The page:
Tensions in ethnographic observation: overt or covert?

Strudwick, Ruth (2018) Tensions in ethnographic observation: overt or covert? Journal of Organizational Ethnography. ISSN 2046-6749 (In Press)

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Vocational courses in England support the progression to Higher Education (HE) of large numbers of
young people from disadvantaged backgrounds, yet there is little research exploring the college
experiences of these young people prior to entering university. This paper considers the experiences
of young people on Level 3 Business and Technology Education Council (BTEC) vocational courses in
their progression to Higher Education (HE) from differently positioned post-16 colleges in England.
A qualitative study was undertaken into the experiences of students on BTEC courses in four subject
clusters (science, technology, engineering and maths (STEM), arts and humanities, social sciences
and health) at both a Further Education College and a Sixth Form College in an area of multiple
deprivation and low HE participation. Young people’s experiences of BTEC courses and the pastoral
support and guidance they receive are explored through the conceptual lens of ‘possible selves’ and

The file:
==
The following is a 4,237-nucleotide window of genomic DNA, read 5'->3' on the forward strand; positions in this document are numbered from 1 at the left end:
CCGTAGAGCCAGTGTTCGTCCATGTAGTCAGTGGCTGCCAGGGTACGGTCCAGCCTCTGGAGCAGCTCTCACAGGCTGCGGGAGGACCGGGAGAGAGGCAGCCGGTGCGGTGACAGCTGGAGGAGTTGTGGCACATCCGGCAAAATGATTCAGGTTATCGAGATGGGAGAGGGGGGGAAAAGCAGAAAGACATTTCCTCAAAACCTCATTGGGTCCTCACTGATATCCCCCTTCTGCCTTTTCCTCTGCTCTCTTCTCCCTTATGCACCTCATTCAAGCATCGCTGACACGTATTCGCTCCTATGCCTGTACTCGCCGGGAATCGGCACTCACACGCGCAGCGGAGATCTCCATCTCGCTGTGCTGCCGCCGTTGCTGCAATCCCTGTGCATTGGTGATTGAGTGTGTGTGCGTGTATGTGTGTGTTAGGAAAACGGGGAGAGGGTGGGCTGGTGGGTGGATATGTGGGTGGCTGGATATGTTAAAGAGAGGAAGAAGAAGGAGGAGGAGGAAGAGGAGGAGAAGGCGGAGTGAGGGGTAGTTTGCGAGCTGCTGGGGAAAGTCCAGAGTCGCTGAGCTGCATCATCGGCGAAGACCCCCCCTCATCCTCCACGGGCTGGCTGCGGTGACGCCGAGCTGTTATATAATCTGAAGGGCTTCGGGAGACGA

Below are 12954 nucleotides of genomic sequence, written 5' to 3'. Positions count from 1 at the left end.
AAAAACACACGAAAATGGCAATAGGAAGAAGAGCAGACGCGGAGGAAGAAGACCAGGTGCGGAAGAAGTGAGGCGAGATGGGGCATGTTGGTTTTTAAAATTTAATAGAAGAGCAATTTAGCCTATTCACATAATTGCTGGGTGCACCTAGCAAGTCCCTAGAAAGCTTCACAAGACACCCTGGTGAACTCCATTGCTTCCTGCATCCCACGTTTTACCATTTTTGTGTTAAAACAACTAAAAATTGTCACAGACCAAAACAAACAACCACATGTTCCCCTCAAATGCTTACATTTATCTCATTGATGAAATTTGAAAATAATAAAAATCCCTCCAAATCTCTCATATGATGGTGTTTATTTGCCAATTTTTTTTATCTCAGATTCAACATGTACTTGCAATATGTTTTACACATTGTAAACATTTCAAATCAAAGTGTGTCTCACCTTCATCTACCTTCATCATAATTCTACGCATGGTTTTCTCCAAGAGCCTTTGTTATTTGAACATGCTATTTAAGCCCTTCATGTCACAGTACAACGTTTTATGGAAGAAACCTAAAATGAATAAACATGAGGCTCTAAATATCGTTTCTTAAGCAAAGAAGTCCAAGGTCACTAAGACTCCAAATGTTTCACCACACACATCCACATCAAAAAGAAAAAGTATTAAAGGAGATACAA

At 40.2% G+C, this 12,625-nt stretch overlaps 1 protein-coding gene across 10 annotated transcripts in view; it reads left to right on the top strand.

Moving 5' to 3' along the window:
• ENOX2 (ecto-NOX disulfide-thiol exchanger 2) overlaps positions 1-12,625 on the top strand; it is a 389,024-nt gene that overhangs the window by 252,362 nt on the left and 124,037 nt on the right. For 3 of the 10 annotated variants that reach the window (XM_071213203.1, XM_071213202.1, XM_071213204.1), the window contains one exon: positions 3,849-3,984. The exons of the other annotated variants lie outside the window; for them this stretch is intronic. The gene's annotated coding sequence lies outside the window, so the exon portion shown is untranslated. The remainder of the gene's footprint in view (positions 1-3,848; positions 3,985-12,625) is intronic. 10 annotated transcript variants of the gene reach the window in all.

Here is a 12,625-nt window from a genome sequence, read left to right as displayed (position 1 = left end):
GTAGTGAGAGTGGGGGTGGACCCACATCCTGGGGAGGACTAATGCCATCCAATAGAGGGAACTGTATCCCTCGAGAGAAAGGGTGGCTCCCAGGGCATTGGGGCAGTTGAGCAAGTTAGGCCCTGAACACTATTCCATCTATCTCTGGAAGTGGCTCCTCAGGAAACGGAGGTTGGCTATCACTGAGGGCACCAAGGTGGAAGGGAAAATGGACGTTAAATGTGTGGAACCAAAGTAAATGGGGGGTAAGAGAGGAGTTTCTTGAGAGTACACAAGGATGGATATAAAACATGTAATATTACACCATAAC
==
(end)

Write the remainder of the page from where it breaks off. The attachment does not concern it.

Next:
using Bourdieu’s ideas of capital, habitus and field.
Pedagogies and practices on BTEC courses are found to support the development of relevant social
and cultural capital and help young people formulate well-articulated ‘possible selves’ as university
students, even amongst students who previously had not considered university as an option. The
findings illustrate how differently positioned colleges support students’ progression and identify
challenges presented by an increasingly stratified and marketised system.
The study highlights the transformative potential of BTEC courses and their role in supporting
progression to HE amongst young people from economically disadvantaged backgrounds. The
current emphasis on standardisation and rigour as mechanisms to better equip students for HE
neglects the unique contribution BTEC pedagogies and practices make to encouraging HE
participation. A Bourdieusian and ‘possible selves’ theoretical framework has provided new insights
into these valuable learning processes.

Item Type: Article
Uncontrolled Keywords: widening participation, vocational courses, BTEC, possible selves, student identities, transition to HE
Subjects: R Medicine > R Medicine (General)
Divisions: Faculty of Health & Science > Department of Health Studies
Depositing User: David Upson-Dale
Date Deposited: 04 May 2018 08:26
Last Modified: 04 May 2018 08:26
URI: https://oars.uos.ac.uk/id/eprint/618

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